Recent Case - United States v. Dickerson, 166 F.3d 667 (4th Cir. 1999)
S.J. Quinney College of Law
May 13, 2000
Harvard Law Review, Vol. 113, p. 1039, 2000
In the more than three decades since the Supreme Court decided Miranda v. Arizona, its holding has been glorified and vilified by conservatives and liberals alike. Congress expressed its dissatisfaction with the opinion in 1968 when it passed 18 U.S.C. § 3501, which attempted to restore a totality of the circumstances voluntariness standard for the admissibility of confessions. Courts have largely ignored the statute since its promulgation, however, because the U.S. Department of Justice has consistently refused to invoke it, and the Supreme Court has avoided comment on its constitutionality. Last February, in United States v. Dickerson, the Fourth Circuit reached the issue of § 3501's constitutionality and held that because Congress acted within its authority in superseding Miranda with 18 U.S.C. § 3501, Miranda no longer governs the admissibility of confessions in federal courts. In applying the voluntariness test of § 3501 instead of Miranda's more stringent standard, the Dickerson court failed to consider properly the constitutional nature of Miranda's holding. This failure is grounded in the court's disregard for the key distinction between a constitutional requirement for a particular safeguard and a requirement for a functional safeguard.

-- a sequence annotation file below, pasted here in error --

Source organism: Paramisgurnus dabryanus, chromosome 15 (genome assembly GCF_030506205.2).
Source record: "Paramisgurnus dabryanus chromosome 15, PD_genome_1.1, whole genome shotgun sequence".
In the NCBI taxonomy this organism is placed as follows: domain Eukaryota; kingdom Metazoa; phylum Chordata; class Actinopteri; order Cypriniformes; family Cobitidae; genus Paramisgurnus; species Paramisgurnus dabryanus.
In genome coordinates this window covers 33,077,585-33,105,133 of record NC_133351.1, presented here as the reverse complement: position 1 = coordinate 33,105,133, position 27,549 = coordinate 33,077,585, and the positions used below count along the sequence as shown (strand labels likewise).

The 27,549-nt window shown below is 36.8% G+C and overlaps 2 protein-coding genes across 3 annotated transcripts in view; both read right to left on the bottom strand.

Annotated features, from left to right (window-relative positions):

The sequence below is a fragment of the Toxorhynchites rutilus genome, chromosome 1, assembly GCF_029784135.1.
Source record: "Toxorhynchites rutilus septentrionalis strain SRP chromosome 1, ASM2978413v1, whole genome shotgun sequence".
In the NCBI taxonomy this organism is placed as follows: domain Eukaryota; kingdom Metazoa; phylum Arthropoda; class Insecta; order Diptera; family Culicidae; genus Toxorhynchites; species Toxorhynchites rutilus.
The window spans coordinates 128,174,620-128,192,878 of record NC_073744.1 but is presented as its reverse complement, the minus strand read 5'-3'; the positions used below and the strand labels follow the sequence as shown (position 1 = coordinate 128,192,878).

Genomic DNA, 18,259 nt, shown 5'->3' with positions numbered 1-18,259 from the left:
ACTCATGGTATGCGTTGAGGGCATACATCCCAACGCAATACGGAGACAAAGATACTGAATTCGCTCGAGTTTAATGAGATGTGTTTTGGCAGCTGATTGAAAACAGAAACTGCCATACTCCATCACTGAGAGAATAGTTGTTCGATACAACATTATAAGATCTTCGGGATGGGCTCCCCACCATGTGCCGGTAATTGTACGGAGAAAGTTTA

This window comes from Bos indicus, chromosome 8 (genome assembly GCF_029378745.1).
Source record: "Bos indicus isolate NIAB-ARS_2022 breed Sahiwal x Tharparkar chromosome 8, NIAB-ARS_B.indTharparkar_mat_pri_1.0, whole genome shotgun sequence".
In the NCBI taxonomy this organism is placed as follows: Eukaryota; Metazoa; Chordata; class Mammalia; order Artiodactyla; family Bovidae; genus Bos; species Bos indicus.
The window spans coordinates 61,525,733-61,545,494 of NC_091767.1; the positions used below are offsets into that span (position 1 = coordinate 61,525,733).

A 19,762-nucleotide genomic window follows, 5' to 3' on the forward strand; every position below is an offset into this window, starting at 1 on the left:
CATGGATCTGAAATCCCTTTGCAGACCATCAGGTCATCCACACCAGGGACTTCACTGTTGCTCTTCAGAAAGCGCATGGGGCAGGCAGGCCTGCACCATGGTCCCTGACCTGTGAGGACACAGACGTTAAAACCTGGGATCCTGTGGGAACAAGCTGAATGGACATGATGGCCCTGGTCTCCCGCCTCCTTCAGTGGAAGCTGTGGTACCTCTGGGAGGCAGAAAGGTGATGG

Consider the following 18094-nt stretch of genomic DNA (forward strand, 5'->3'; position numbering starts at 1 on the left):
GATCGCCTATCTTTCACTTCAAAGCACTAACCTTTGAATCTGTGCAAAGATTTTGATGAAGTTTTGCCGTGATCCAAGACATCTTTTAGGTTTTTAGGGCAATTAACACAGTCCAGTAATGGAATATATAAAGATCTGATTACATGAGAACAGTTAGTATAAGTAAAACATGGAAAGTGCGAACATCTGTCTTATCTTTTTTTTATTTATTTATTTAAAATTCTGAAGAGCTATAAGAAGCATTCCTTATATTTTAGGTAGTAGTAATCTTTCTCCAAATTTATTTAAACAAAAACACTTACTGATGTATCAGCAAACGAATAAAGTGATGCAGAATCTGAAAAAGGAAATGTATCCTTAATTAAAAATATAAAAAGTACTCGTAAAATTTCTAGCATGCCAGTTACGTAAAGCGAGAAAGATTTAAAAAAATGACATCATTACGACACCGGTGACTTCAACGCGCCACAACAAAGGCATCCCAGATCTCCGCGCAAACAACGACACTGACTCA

Number of Pages in PDF File: 8
Keywords: Miranda, Criminal Procedure, Fifth AmendmentAccepted Paper Series
Date posted: May 14, 2010
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